There is still time to join our Spring 2022 seminars! If you are like many graduates, your seminars count among your most vivid college memories. We’d like to share that experience with you again by inviting you to read along with the two current seminars highlighted below. For each seminar, we provide selected readings and discussion questions, along with an invitation...

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Hannah Zeavin’s The Distance Cure: A History of Teletherapy

In The Distance Cure: A History of Teletherapy (MIT Press, 2021), English Department Lecturer Hannah Zeavin offers a history of psychotherapy across distance and time, from Freud’s treatments by mail to crisis hotlines, radio call-ins, chatbots, and Zoom sessions. While therapy has long understood itself as taking place in a room, with two (or more) people engaged in person-to-person conversation, psychotherapy has...

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Danielle Evans, Author of The Office of Historical Corrections in conversation with Beth Piatote, Author of The Beadworkers

The Department of English and the New Literary Project present the winner of the 2021 New Literary Project Joyce Carol Oates Prize, Danielle Evans. Danielle Evans is the author of the story collections The Office of Historical Corrections (Riverhead, 2020) and Before You Suffocate Your Own Fool Self (Riverhead, 2010), which won the PEN American Robert W. Bingham Prize, the...

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Bad Seed: Monstrosity, Horror, and the Inhuman in Children’s Literature

Prof: Poulomi Saha Course Description: From cannibalistic witches to sadistic parents to dystopian hellscapes, children’s literature is rife with terrifying figures and dark themes. This class will look at forms of monstrosity, deviance, and horror within a variety of texts that are so often figured as cute, sweet, or safe, and explore why it is that there is such pleasure...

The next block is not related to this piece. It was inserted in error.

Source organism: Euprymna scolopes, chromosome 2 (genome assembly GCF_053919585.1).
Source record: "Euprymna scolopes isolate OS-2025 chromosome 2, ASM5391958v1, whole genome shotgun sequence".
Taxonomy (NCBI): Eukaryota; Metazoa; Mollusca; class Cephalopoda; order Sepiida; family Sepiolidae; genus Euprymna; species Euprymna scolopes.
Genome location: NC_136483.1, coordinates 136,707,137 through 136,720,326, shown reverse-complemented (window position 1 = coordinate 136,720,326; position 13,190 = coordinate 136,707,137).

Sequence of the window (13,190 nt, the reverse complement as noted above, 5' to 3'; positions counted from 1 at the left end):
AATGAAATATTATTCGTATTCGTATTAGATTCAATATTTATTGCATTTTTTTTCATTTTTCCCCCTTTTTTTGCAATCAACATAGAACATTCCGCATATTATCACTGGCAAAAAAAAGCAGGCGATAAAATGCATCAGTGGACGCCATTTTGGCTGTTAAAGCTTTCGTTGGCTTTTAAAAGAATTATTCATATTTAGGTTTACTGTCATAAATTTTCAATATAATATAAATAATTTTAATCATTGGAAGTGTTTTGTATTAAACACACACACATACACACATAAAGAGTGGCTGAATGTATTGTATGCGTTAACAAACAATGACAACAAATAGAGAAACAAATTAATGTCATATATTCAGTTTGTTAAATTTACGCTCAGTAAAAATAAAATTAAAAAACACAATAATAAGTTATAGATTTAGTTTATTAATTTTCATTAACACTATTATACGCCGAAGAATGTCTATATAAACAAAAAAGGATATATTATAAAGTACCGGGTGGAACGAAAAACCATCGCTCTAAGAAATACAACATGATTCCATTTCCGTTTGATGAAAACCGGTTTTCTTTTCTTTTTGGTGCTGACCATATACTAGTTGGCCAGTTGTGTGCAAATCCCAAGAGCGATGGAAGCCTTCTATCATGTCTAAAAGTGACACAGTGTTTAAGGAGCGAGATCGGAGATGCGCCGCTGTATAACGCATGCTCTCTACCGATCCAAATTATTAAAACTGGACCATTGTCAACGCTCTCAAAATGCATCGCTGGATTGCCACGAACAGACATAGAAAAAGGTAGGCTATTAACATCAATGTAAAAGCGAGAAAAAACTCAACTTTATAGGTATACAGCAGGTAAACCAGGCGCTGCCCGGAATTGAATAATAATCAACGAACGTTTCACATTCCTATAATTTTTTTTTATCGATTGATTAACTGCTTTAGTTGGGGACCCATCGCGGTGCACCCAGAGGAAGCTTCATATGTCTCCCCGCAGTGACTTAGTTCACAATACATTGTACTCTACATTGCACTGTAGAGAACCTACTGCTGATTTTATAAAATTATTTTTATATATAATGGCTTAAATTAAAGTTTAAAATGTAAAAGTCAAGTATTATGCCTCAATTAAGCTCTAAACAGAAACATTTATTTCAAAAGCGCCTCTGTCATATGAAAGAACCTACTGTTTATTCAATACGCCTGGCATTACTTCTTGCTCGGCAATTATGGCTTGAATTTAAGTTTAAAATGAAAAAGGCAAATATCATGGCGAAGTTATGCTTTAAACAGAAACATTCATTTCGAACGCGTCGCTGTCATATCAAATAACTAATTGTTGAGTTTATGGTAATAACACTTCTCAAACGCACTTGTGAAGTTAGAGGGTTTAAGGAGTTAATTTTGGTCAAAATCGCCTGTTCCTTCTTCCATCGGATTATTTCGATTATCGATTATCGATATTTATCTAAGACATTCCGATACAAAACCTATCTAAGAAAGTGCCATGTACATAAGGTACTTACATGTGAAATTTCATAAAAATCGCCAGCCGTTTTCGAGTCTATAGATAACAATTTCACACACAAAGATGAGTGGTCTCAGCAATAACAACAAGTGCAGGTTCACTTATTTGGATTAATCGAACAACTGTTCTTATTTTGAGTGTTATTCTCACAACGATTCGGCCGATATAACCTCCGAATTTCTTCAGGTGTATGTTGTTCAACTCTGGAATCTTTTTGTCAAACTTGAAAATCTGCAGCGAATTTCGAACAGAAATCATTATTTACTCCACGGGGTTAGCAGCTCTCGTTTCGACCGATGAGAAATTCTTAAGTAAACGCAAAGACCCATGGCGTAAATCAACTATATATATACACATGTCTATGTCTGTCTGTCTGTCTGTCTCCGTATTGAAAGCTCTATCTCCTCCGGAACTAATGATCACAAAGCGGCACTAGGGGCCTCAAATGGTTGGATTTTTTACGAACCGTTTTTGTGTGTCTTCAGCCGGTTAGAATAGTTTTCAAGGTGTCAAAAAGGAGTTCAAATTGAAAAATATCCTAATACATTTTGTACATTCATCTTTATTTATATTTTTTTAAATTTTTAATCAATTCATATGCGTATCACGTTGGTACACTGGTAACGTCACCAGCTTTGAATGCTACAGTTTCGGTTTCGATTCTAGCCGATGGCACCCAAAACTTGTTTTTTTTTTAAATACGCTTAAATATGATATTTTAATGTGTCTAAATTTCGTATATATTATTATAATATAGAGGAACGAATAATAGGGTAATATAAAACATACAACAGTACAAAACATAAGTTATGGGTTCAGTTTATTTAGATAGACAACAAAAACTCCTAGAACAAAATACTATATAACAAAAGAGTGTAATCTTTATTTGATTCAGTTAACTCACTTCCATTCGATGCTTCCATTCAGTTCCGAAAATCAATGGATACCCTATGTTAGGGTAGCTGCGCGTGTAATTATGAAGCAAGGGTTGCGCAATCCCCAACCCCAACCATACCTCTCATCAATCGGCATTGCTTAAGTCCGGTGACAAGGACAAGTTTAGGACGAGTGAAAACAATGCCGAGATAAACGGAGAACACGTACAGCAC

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Harlem Renaissance

Professors: Bryan Wagner and Christine Palmer This course will explore the social, cultural, political, and personal awakenings in the culture of the Harlem Renaissance. Roughly between 1918-1930, in the midst of racial segregation and increasing anti-Black violence, Black American writers reclaimed the right to represent themselves in a wide range of artistic forms and activist movements. We’ll consider how artists...

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D.A. Miller’s Second Time Around: From Art House to DVD

In Second Time Around: From Art House to DVD (Columbia University Press, 2021), Professor D.A. Miller watches digitally restored films by directors from Mizoguchi to Pasolini and from Hitchcock to Honda, looking to find not only what he saw in them as a young man, but also what he was then kept from seeing by quick camerawork, normal projection speed, missing...

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Cecil Giscombe and Judith Margolis: Train Music

A poet and a book artist take a train across the United States, creating and conversing along the way.  Cecil Giscombe and Judith Margolis recently published Train Music, a collaborative travelogue that explores race and gender with a mix of poetry, prose, and visual art.   In Train Music, Giscombe’s narrative disjunctions and Margolis’ figurative abstractions crisscross at a roundhouse (‘I’m not...